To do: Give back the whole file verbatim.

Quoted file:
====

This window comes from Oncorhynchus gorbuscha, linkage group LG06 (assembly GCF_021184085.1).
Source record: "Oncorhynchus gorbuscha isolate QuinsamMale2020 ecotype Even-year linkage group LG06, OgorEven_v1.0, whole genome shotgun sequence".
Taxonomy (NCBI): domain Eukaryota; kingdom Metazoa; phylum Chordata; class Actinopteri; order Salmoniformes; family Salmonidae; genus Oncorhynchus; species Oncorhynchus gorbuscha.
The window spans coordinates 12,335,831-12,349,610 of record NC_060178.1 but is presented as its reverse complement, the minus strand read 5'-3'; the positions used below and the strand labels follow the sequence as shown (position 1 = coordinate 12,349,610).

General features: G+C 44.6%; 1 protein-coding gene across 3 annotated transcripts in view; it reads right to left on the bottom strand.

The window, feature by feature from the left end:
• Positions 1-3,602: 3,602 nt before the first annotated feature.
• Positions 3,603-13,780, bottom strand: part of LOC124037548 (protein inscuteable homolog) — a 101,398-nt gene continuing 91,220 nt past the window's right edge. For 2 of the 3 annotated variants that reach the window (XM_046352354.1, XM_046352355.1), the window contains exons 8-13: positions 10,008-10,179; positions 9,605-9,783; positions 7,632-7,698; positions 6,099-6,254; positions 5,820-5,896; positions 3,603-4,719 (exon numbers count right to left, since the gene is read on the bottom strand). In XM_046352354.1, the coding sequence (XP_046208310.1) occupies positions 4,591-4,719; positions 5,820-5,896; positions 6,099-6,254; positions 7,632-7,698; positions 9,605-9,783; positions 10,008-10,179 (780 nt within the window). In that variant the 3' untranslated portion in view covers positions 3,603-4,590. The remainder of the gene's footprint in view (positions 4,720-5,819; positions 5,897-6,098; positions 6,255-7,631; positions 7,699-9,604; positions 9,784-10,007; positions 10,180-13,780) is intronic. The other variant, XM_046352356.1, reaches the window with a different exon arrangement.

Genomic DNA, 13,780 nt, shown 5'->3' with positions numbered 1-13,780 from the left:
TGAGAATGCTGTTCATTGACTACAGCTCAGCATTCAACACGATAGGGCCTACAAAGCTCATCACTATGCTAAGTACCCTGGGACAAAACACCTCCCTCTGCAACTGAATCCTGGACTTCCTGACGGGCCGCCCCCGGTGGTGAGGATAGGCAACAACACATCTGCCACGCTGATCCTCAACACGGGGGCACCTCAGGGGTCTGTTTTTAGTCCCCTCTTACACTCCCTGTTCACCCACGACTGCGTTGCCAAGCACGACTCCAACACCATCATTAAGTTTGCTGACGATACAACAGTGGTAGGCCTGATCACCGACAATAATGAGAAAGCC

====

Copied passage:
This window comes from Oncorhynchus gorbuscha, linkage group LG06 (assembly GCF_021184085.1).
Source record: "Oncorhynchus gorbuscha isolate QuinsamMale2020 ecotype Even-year linkage group LG06, OgorEven_v1.0, whole genome shotgun sequence".
Taxonomy (NCBI): domain Eukaryota; kingdom Metazoa; phylum Chordata; class Actinopteri; order Salmoniformes; family Salmonidae; genus Oncorhynchus; species Oncorhynchus gorbuscha.
The window spans coordinates 12,335,831-12,349,610 of record NC_060178.1 but is presented as its reverse complement, the minus strand read 5'-3'; the positions used below and the strand labels follow the sequence as shown (position 1 = coordinate 12,349,610).

General features: G+C 44.6%; 1 protein-coding gene across 3 annotated transcripts in view; it reads right to left on the bottom strand.

The window, feature by feature from the left end:
• Positions 1-3,602: 3,602 nt before the first annotated feature.
• Positions 3,603-13,780, bottom strand: part of LOC124037548 (protein inscuteable homolog) — a 101,398-nt gene continuing 91,220 nt past the window's right edge. For 2 of the 3 annotated variants that reach the window (XM_046352354.1, XM_046352355.1), the window contains exons 8-13: positions 10,008-10,179; positions 9,605-9,783; positions 7,632-7,698; positions 6,099-6,254; positions 5,820-5,896; positions 3,603-4,719 (exon numbers count right to left, since the gene is read on the bottom strand). In XM_046352354.1, the coding sequence (XP_046208310.1) occupies positions 4,591-4,719; positions 5,820-5,896; positions 6,099-6,254; positions 7,632-7,698; positions 9,605-9,783; positions 10,008-10,179 (780 nt within the window). In that variant the 3' untranslated portion in view covers positions 3,603-4,590. The remainder of the gene's footprint in view (positions 4,720-5,819; positions 5,897-6,098; positions 6,255-7,631; positions 7,699-9,604; positions 9,784-10,007; positions 10,180-13,780) is intronic. The other variant, XM_046352356.1, reaches the window with a different exon arrangement.

Genomic DNA, 13,780 nt, shown 5'->3' with positions numbered 1-13,780 from the left:
TGAGAATGCTGTTCATTGACTACAGCTCAGCATTCAACACGATAGGGCCTACAAAGCTCATCACTATGCTAAGTACCCTGGGACAAAACACCTCCCTCTGCAACTGAATCCTGGACTTCCTGACGGGCCGCCCCCGGTGGTGAGGATAGGCAACAACACATCTGCCACGCTGATCCTCAACACGGGGGCACCTCAGGGGTCTGTTTTTAGTCCCCTCTTACACTCCCTGTTCACCCACGACTGCGTTGCCAAGCACGACTCCAACACCATCATTAAGTTTGCTGACGATACAACAGTGGTAGGCCTGATCACCGACAATAATGAGAAAGCC